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Discontinuation syndrome and antidepressants – Harvard Health Blog


Discontinuation and change are part of life. We all start and stop various activities. Jobs change, relationships change. So, too, may medical treatments, such as antidepressants that help many people navigate depression and anxiety. Planning changes in advance tends to make things easier and smoother. You may start a medication for treatment and discover that it’s not helping your particular medical issue. Or perhaps you’re having side effects. Or maybe your condition has improved, and you no longer need the drug. If so, working with your doctor to change or stop taking an antidepressant slowly may help you avoid uncomfortable symptoms known as discontinuation syndrome.

What is discontinuation syndrome?

Discontinuation syndrome can be a consequence of stopping certain types of antidepressants: selective serotonin reuptake inhibitors (SSRIs) and serotonin-norepinephrine reuptake inhibitors (SNRIs). You may have heard about this from a friend or on the news, or perhaps read a recent New York Times article on this topic. If you are taking an antidepressant, you may be concerned about your own response to stopping the medication.

Let’s clarify what the term means. Discontinuation syndrome describes a range of symptoms that may occur in patients taking SSRIs or SNRIs after stopping quickly. These can include:

  • nausea
  • feelings of vertigo
  • trouble sleeping
  • odd sensory symptoms, such as “pinging” feelings in the skin, or what some people describe as a “zapping” sensation in the brain
  • feeling anxious.

As many as one in five people who stop an antidepressant quickly may experience at least a mild version of these symptoms. Usually discontinuation syndrome occurs when a person has been taking medication for at least six weeks or longer. And it’s more likely to happen if you have been taking medication for a long time.

When people stop taking medication, some antidepressants leave the body quickly (short half-life), while others leave the body more slowly (long half-life). Discontinuation symptoms may occur in either case, especially if a drug is stopped abruptly.

Symptoms usually start two to four days after stopping the medicine. They usually go away after four to six weeks. In rare cases, they may last as long as a year.

What are SSRIs and SNRIs?

An SSRI is a type of antidepressant. Examples include fluoxetine (Prozac), paroxetine (Paxil), and sertraline (Zoloft). These drugs make a neurotransmitter called serotonin more available in the brain. Experts believe this helps reduce symptoms of depression and anxiety and regulate mood.

SNRIs are another type of antidepressant. Examples include duloxetine (Cymbalta) and venlafaxine (Effexor). These drugs work on two neurotransmitters: serotonin and norepinephrine.

These two classes of antidepressants are groundbreaking. Older antidepressants had many hard-to-tolerate side effects, including severe fatigue, dry mouth and eyes, and difficulty urinating. In contrast, SSRIs and SNRIs are generally well tolerated. Like all drugs, though, they do have side effects, including effects on sexual function, which can be difficult to talk about, but are important to tell your physician. Each drug is a little different, and an experienced psychiatrist can help people choose the best option for them.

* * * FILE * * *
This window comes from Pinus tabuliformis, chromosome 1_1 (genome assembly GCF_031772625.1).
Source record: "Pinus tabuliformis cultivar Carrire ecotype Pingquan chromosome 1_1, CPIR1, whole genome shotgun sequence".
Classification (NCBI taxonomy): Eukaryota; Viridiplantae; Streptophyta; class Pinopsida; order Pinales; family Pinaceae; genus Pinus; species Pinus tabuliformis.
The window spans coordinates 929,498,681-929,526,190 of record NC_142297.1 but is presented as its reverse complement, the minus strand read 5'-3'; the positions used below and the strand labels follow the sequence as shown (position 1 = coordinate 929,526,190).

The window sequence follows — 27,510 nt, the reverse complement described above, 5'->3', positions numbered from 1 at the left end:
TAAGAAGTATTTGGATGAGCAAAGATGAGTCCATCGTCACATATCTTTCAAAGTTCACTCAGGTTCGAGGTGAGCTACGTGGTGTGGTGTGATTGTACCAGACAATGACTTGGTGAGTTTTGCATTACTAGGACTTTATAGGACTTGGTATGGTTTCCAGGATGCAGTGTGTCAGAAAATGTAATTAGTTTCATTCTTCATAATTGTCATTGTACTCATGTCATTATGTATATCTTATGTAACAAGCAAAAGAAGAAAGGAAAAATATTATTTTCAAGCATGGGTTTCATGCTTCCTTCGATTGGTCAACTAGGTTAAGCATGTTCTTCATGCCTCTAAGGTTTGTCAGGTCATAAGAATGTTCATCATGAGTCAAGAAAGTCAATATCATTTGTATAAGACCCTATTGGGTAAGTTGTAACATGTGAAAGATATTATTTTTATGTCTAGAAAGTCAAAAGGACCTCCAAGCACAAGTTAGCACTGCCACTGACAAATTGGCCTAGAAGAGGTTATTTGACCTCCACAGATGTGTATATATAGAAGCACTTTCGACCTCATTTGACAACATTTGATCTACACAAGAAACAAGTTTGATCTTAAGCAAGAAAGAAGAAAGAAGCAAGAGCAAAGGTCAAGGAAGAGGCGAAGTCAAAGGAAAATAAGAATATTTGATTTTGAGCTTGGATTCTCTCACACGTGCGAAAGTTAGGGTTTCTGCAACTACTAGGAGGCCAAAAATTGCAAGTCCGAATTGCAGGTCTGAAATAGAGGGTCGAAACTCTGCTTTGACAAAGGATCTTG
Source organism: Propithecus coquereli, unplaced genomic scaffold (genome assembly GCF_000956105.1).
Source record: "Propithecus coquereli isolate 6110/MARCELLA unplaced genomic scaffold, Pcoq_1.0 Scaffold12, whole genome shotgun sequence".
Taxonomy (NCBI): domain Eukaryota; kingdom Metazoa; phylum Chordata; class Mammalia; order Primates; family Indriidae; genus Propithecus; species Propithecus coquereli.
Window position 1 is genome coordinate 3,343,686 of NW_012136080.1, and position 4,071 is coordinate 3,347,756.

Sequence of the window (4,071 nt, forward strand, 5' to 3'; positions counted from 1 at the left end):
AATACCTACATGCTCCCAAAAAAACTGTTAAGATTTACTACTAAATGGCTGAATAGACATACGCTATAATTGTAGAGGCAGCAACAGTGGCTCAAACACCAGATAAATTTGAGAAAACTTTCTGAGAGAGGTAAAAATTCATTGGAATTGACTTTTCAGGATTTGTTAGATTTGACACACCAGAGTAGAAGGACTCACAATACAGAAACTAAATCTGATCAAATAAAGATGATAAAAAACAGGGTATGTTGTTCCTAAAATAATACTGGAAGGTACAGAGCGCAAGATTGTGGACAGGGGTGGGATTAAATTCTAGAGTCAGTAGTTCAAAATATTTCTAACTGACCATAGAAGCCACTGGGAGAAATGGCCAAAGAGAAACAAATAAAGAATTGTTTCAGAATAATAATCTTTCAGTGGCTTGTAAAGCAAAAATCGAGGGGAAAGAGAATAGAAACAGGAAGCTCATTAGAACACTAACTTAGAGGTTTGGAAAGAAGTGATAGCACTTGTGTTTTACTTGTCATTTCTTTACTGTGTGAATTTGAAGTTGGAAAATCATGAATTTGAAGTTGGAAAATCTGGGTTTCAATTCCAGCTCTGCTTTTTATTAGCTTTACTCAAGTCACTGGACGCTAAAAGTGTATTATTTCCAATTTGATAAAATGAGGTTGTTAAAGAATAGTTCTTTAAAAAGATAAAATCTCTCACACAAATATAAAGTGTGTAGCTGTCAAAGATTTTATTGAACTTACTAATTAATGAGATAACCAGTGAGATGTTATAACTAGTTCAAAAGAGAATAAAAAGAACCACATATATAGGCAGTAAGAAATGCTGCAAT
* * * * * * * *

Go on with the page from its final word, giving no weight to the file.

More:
We encourage patients to think broadly about treating depression. Treating depression with medicine can be very effective. Talk therapy, including cognitive behavioral therapy, also has been shown to be very helpful, as have exercise and social activities. Think about treatment for depression like a menu at a restaurant where you can choose foods from more than one column. Often, a combination of medicine and nondrug treatment maximizes the benefit of both.

What if you’re ready to stop taking an antidepressant?

Let’s suppose you have been on an SSRI like paroxetine for several years and having been working with a psychologist whom you really trust. Your depression is better and you feel ready to stop your medicine. To help you avoid discontinuation syndrome, work closely with the doctor who prescribes your medicine.

While some drugs can either be stopped or very quickly tapered, almost all SSRIs and SNRIs need to be slowly decreased. You may be instructed to drop the dose by small amounts each week, or perhaps every two weeks, or even every month. If you’ve been on a higher dose of medication, a taper may take as long as six months. It’s not worth rushing it because you don’t want to develop discontinuation symptoms. However, if you do, your doctor can increase the dose and then after a little while, you can try the taper again.

We have had patients tell us that physicians don’t want to start these antidepressants for fear of triggering discontinuation syndrome when it’s time to stop taking the medicine. But these are useful and safe medications for most people, and it’s worth exploring their potential carefully. Depression is a serious and common affliction that should be actively treated by all effective methods.

Christopher Bullock, MD, MFA, 1947–2018, was a psychiatrist, psychoanalyst, and writer. He loved Gary Snyder’s poetry; “all the junk that goes with being human” was a quote that inspired his life, his work, and his illness.



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